Respected valuer, arbitrator dies suddenly
A former president and life member of the NZ Institute of Valuers, valuer and arbitator Iain William Gribble, 65, has died suddenly.
He was returning from a month-long world trip when he died suddenly in Japan on December 29. Funeral details have not yet been announced.
Matthew Taylor, a fellow partner in Mr Gribble’s firm, Gribble Churton Taylor, says the valuation industry has been shocked by the news.
“Ian was one of New Zealand’s most highly respected valuers. He gave of himself unselfishly for a long period of time. He was highly respected and universally liked – a larger than life character,” Mr Taylor says.
Born and bred in Parnell, Auckland, Mr Gribble joined the Valuation Department as a cadet and rose to senior positions around the country: “He made friends all over New Zealand – he was a big man, happy, friendly but very, very sharp,” Mr Taylor says.
Mr Gribble went into private practice in 1987 and specialised in valuation work relating to the Public Works Act for central and local government. He was an arbitrator as well as a valuer.
“I don’t think there would be anyone who conducted as many arbitrations in the property industry as he did,” Mr Taylor says. “He took on a lot of difficult work and he worked hard this last year including the Ngati Whatua ground rent at Quay Park arbitration.”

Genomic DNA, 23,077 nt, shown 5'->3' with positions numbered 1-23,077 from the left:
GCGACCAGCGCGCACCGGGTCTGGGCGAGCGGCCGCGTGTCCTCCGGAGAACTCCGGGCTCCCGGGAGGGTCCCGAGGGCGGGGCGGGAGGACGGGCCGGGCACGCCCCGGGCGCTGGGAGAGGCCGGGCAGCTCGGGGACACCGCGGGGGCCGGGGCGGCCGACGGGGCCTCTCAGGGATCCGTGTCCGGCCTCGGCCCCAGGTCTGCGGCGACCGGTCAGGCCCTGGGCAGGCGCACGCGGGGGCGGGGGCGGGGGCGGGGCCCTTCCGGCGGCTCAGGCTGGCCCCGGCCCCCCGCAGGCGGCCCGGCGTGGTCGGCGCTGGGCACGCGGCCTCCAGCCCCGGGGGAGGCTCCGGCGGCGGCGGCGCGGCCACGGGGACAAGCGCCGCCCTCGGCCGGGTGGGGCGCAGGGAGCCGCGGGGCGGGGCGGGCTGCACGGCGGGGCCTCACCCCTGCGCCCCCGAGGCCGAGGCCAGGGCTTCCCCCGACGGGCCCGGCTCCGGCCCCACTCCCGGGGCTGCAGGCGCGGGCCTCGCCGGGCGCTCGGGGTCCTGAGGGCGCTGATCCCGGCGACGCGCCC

NZ Arbitrator’s and Mediators’ Institute president Ranald Gordon, himself a valuer and arbitrator, says he has lost a kindred spirit in Mr Gribble.
“There are so few people who have dual skills in the property industry and in dispute resolution. Iain was highly respected both as a valuer and an arbitrator. He was very personable and he got the confidence of people involved in disputes very quickly.
“He was a valued friend and colleague and he had a very good sense of humour, which I will miss.
“He will be a big loss to the valuation and property industry and dispute resolution.”
Mr Gordon notes that few arbitrators have a Mr Gribble's specialist ability, particularly in rental disputes at a high level. He was also a life member of the NZ Property Institute. Mr Gribble is survived by his wife Heather, four sons (Rod, Callum, Dave and Robbie) and a daughter, Anne-Marie.